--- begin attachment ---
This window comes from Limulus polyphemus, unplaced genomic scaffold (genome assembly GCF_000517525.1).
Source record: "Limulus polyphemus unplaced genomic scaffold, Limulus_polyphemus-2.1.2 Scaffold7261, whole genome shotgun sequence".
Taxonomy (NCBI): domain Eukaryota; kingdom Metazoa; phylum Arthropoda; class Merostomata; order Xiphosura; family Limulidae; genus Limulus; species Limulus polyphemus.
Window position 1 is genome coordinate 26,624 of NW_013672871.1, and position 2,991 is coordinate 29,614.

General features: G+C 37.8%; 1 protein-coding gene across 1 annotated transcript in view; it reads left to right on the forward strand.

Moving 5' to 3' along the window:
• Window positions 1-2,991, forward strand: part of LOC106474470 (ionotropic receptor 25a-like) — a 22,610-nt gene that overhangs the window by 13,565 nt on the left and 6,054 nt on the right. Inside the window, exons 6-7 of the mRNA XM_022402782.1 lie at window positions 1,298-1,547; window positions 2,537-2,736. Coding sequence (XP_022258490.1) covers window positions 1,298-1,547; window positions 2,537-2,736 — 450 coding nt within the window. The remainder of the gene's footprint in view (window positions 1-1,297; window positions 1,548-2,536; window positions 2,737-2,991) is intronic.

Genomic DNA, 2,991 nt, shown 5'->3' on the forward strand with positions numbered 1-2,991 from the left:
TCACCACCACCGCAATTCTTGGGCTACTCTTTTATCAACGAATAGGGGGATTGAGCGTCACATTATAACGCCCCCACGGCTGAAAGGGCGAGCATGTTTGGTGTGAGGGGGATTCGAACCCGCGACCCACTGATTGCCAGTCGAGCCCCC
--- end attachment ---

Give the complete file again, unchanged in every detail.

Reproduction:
This window comes from Limulus polyphemus, unplaced genomic scaffold (genome assembly GCF_000517525.1).
Source record: "Limulus polyphemus unplaced genomic scaffold, Limulus_polyphemus-2.1.2 Scaffold7261, whole genome shotgun sequence".
Taxonomy (NCBI): domain Eukaryota; kingdom Metazoa; phylum Arthropoda; class Merostomata; order Xiphosura; family Limulidae; genus Limulus; species Limulus polyphemus.
Window position 1 is genome coordinate 26,624 of NW_013672871.1, and position 2,991 is coordinate 29,614.

General features: G+C 37.8%; 1 protein-coding gene across 1 annotated transcript in view; it reads left to right on the forward strand.

Moving 5' to 3' along the window:
• Window positions 1-2,991, forward strand: part of LOC106474470 (ionotropic receptor 25a-like) — a 22,610-nt gene that overhangs the window by 13,565 nt on the left and 6,054 nt on the right. Inside the window, exons 6-7 of the mRNA XM_022402782.1 lie at window positions 1,298-1,547; window positions 2,537-2,736. Coding sequence (XP_022258490.1) covers window positions 1,298-1,547; window positions 2,537-2,736 — 450 coding nt within the window. The remainder of the gene's footprint in view (window positions 1-1,297; window positions 1,548-2,536; window positions 2,737-2,991) is intronic.

Genomic DNA, 2,991 nt, shown 5'->3' on the forward strand with positions numbered 1-2,991 from the left:
TCACCACCACCGCAATTCTTGGGCTACTCTTTTATCAACGAATAGGGGGATTGAGCGTCACATTATAACGCCCCCACGGCTGAAAGGGCGAGCATGTTTGGTGTGAGGGGGATTCGAACCCGCGACCCACTGATTGCCAGTCGAGCCCCC